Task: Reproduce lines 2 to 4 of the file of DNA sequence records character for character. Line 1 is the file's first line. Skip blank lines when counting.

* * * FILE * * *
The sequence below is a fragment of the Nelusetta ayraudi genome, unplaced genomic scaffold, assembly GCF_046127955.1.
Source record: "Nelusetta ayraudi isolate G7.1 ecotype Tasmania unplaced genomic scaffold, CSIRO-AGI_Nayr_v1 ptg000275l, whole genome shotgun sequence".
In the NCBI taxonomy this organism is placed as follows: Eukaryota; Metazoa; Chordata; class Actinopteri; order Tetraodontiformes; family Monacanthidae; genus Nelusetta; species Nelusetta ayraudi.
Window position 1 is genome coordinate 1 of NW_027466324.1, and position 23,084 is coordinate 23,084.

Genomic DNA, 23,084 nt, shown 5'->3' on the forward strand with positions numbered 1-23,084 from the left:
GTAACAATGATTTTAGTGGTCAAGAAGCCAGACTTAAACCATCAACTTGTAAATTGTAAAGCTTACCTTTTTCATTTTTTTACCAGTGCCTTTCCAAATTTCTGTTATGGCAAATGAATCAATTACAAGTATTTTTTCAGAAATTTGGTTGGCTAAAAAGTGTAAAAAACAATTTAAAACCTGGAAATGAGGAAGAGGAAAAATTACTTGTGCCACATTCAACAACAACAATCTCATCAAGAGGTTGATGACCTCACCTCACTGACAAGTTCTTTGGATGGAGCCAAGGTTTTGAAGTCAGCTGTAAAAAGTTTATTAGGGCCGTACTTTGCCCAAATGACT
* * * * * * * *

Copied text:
Source record: "Nelusetta ayraudi isolate G7.1 ecotype Tasmania unplaced genomic scaffold, CSIRO-AGI_Nayr_v1 ptg000275l, whole genome shotgun sequence".
In the NCBI taxonomy this organism is placed as follows: Eukaryota; Metazoa; Chordata; class Actinopteri; order Tetraodontiformes; family Monacanthidae; genus Nelusetta; species Nelusetta ayraudi.
Window position 1 is genome coordinate 1 of NW_027466324.1, and position 23,084 is coordinate 23,084.